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Poultry Producers: How Is Your Flock Faring?

If you’ve seen higher-than-usual mortality in your flock lately, or signs of respiratory illness in your birds, please read on to learn more about Highly Pathogenic Avian Influenza (HPAI).

We know, another pandemic, and you’re already sick and tired of dealing with the human pandemic. But this one could destroy the businesses of any poultry farmers around you, and could mean the loss of many backyard flocks too. The good news is that you can get compensation for the birds killed as a result of HPAI, and the information you report about a sick flock will not be shared to any other agency. 

Please show solidarity with your fellow flock owners by educating yourself and reporting signs of flock illness following the information below.


CCE Flock Talks Presents: HPAI in New York

Monday, March 7, at 7 p.m.

Join Cornell Cooperative Extension and Dr. Chad Wall, Field Veterinarian for NYS Department of Agriculture and Markets, for this webinar to learn about the current outbreaks of Highly Pathogenic Avian Influenza, the threat it poses to NYS poultry production. This event is for Small Production Flocks as well as Backyard/Hobby Flocks.

Topics covered include symptoms of the disease, keeping your poultry safe, and what will happen if the disease is found in your flock or a flock near you. The update will leave ample time for Q&A — bring your questions!


While there are currently only three confirmed cases, it is anticipated that there will be many more. The states with wild bird positives (297 cases) now include Maine, New Hampshire, Connecticut, Delaware, New Jersey, Virginia, North Carolina, Georgia, Florida, Kentucky, and Alabama. Cases will increase across the northeast as wild waterfowl migrate northward in the coming months. Commercial flocks in Delaware, Indiana, and Kentucky have been affected, as have backyard flocks in Virginia, Maine, New York, and Michigan. We are asking our poultry producers to keep an eye out for suddenly high mortality and to be prepared to report any suspicious whole flock illness.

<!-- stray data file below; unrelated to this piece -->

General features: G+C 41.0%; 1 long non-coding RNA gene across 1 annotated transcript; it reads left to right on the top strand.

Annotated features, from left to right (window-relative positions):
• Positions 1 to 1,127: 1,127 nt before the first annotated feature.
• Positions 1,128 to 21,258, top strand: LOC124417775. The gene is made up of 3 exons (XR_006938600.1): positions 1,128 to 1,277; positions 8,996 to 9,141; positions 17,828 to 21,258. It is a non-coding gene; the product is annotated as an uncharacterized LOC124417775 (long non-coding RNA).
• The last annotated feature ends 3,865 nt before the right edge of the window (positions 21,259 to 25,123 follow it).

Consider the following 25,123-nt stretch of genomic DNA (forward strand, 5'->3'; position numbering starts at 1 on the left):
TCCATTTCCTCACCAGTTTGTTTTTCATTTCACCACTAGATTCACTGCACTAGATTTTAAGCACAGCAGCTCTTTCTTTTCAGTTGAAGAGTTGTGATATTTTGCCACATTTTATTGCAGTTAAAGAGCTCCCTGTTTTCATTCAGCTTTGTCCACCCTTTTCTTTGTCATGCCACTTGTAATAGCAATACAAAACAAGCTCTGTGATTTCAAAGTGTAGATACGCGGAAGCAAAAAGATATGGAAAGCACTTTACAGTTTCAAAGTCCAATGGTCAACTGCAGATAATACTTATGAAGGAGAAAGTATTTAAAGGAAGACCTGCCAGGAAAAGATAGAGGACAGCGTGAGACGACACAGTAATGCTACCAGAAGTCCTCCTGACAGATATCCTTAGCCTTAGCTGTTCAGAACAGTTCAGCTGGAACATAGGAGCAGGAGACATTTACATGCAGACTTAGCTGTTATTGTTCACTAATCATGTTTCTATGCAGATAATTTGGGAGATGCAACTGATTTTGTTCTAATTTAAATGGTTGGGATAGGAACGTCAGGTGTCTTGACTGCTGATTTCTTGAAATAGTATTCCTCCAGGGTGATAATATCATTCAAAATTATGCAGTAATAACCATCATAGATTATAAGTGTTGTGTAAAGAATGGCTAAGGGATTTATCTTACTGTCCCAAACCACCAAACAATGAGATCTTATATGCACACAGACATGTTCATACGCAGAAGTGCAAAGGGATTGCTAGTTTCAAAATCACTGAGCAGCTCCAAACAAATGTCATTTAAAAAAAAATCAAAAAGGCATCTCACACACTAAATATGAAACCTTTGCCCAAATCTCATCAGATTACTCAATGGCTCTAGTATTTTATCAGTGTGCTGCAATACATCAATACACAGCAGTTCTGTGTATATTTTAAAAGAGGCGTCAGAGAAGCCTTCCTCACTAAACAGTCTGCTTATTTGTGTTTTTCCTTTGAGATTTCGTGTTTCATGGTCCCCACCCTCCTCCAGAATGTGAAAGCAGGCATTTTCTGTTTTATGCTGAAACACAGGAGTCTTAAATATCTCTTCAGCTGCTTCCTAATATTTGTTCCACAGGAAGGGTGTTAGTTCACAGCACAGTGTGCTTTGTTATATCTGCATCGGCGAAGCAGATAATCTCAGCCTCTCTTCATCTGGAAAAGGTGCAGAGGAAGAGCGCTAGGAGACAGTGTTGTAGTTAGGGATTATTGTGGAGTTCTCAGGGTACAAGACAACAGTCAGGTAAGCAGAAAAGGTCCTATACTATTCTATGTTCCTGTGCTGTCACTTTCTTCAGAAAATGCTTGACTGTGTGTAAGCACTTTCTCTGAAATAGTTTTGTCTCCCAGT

What is Avian Influenza (AI)?

Avian Influenza is a highly contagious poultry virus that has the potential to cause large financial losses to the U.S. poultry industry. A highly pathogenic strain (HPAI), H5N1, last hit the U.S. in 2014-2015 and was considered the nation’s largest animal health emergency. Over 200 cases of the disease were found in commercial flocks, backyard flocks, and wild birds. More than 50 million birds were affected and subsequently died or were euthanized on more than 200 farms in 15 states.

Where does it come from?

Waterfowl, both wild and domestic, act as carriers. Since the outbreak of 2014-2015, scientists have been monitoring wild bird populations, and waterfowl hunters send their harvested birds in for testing. Wild waterfowl regularly carry low-pathogenic strains of the virus, but it can easily mutate to a highly pathogenic strain, as we’ve seen this year.

If it’s been mainly identified in wild birds, and it’s not yet in NYS, why should I be concerned?

Wild birds follow one of four migratory routes. NYS is located in the Atlantic Flyway, which includes the states with current HPAI findings. It is anticipated that as birds migrate north in the spring, we’ll continue to see the cases in wild birds move with them. It also means that there is an increased potential for the virus to establish in poultry flocks along this route.

How does it spread?